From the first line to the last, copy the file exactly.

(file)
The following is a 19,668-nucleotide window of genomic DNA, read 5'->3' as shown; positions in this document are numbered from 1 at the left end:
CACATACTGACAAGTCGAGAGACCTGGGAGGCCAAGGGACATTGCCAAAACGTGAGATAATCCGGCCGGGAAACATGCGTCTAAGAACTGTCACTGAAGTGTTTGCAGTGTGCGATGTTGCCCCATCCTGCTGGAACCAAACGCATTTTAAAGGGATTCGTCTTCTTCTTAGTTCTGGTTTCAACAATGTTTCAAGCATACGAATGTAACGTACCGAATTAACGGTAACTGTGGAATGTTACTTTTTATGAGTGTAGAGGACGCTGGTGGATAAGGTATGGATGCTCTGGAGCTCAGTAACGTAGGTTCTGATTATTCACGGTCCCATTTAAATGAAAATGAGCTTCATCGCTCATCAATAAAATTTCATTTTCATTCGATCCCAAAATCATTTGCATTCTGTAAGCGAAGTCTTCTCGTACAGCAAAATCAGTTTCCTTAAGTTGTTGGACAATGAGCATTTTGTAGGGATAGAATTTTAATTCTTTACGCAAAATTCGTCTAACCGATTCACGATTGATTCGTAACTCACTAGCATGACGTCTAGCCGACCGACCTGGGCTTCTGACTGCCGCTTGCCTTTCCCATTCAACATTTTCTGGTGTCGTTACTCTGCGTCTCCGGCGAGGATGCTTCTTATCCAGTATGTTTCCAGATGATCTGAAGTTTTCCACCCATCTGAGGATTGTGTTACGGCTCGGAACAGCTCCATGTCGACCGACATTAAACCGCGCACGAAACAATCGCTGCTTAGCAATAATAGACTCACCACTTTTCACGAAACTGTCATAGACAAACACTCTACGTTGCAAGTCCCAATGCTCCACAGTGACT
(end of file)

The following is a 19,668-nucleotide window of genomic DNA, read 5'->3' as shown; positions in this document are numbered from 1 at the left end:
CACATACTGACAAGTCGAGAGACCTGGGAGGCCAAGGGACATTGCCAAAACGTGAGATAATCCGGCCGGGAAACATGCGTCTAAGAACTGTCACTGAAGTGTTTGCAGTGTGCGATGTTGCCCCATCCTGCTGGAACCAAACGCATTTTAAAGGGATTCGTCTTCTTCTTAGTTCTGGTTTCAACAATGTTTCAAGCATACGAATGTAACGTACCGAATTAACGGTAACTGTGGAATGTTACTTTTTATGAGTGTAGAGGACGCTGGTGGATAAGGTATGGATGCTCTGGAGCTCAGTAACGTAGGTTCTGATTATTCACGGTCCCATTTAAATGAAAATGAGCTTCATCGCTCATCAATAAAATTTCATTTTCATTCGATCCCAAAATCATTTGCATTCTGTAAGCGAAGTCTTCTCGTACAGCAAAATCAGTTTCCTTAAGTTGTTGGACAATGAGCATTTTGTAGGGATAGAATTTTAATTCTTTACGCAAAATTCGTCTAACCGATTCACGATTGATTCGTAACTCACTAGCATGACGTCTAGCCGACCGACCTGGGCTTCTGACTGCCGCTTGCCTTTCCCATTCAACATTTTCTGGTGTCGTTACTCTGCGTCTCCGGCGAGGATGCTTCTTATCCAGTATGTTTCCAGATGATCTGAAGTTTTCCACCCATCTGAGGATTGTGTTACGGCTCGGAACAGCTCCATGTCGACCGACATTAAACCGCGCACGAAACAATCGCTGCTTAGCAATAATAGACTCACCACTTTTCACGAAACTGTCATAGACAAACACTCTACGTTGCAAGTCCCAATGCTCCACAGTGACT